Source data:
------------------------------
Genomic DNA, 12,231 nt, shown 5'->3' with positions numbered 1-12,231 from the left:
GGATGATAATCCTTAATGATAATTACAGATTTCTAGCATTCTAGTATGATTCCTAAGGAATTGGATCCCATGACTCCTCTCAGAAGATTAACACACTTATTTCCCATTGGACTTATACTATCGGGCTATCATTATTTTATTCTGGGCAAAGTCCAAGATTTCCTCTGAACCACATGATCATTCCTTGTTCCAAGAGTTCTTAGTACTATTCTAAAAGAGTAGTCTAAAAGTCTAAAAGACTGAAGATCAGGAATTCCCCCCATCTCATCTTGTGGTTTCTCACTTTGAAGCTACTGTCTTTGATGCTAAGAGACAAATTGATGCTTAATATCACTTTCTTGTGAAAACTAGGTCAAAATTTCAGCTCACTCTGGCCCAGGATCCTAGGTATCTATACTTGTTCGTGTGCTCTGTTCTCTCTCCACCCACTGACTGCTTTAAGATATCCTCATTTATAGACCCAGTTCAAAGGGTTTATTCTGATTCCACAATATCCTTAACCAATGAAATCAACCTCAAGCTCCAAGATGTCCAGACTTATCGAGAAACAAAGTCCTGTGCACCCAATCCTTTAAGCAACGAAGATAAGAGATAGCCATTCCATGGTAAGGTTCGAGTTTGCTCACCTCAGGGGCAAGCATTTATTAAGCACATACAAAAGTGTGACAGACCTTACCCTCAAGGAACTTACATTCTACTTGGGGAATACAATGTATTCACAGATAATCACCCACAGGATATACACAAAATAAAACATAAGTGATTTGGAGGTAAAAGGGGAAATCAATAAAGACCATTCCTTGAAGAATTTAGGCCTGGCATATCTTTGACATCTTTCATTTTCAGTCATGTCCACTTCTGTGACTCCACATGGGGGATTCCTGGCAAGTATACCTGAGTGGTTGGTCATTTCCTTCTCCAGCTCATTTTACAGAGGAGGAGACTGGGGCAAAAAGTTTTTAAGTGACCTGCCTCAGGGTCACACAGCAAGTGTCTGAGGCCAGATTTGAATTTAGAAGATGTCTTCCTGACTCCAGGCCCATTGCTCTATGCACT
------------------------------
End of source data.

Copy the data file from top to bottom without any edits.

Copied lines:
Genomic DNA, 12,231 nt, shown 5'->3' with positions numbered 1-12,231 from the left:
GGATGATAATCCTTAATGATAATTACAGATTTCTAGCATTCTAGTATGATTCCTAAGGAATTGGATCCCATGACTCCTCTCAGAAGATTAACACACTTATTTCCCATTGGACTTATACTATCGGGCTATCATTATTTTATTCTGGGCAAAGTCCAAGATTTCCTCTGAACCACATGATCATTCCTTGTTCCAAGAGTTCTTAGTACTATTCTAAAAGAGTAGTCTAAAAGTCTAAAAGACTGAAGATCAGGAATTCCCCCCATCTCATCTTGTGGTTTCTCACTTTGAAGCTACTGTCTTTGATGCTAAGAGACAAATTGATGCTTAATATCACTTTCTTGTGAAAACTAGGTCAAAATTTCAGCTCACTCTGGCCCAGGATCCTAGGTATCTATACTTGTTCGTGTGCTCTGTTCTCTCTCCACCCACTGACTGCTTTAAGATATCCTCATTTATAGACCCAGTTCAAAGGGTTTATTCTGATTCCACAATATCCTTAACCAATGAAATCAACCTCAAGCTCCAAGATGTCCAGACTTATCGAGAAACAAAGTCCTGTGCACCCAATCCTTTAAGCAACGAAGATAAGAGATAGCCATTCCATGGTAAGGTTCGAGTTTGCTCACCTCAGGGGCAAGCATTTATTAAGCACATACAAAAGTGTGACAGACCTTACCCTCAAGGAACTTACATTCTACTTGGGGAATACAATGTATTCACAGATAATCACCCACAGGATATACACAAAATAAAACATAAGTGATTTGGAGGTAAAAGGGGAAATCAATAAAGACCATTCCTTGAAGAATTTAGGCCTGGCATATCTTTGACATCTTTCATTTTCAGTCATGTCCACTTCTGTGACTCCACATGGGGGATTCCTGGCAAGTATACCTGAGTGGTTGGTCATTTCCTTCTCCAGCTCATTTTACAGAGGAGGAGACTGGGGCAAAAAGTTTTTAAGTGACCTGCCTCAGGGTCACACAGCAAGTGTCTGAGGCCAGATTTGAATTTAGAAGATGTCTTCCTGACTCCAGGCCCATTGCTCTATGCACT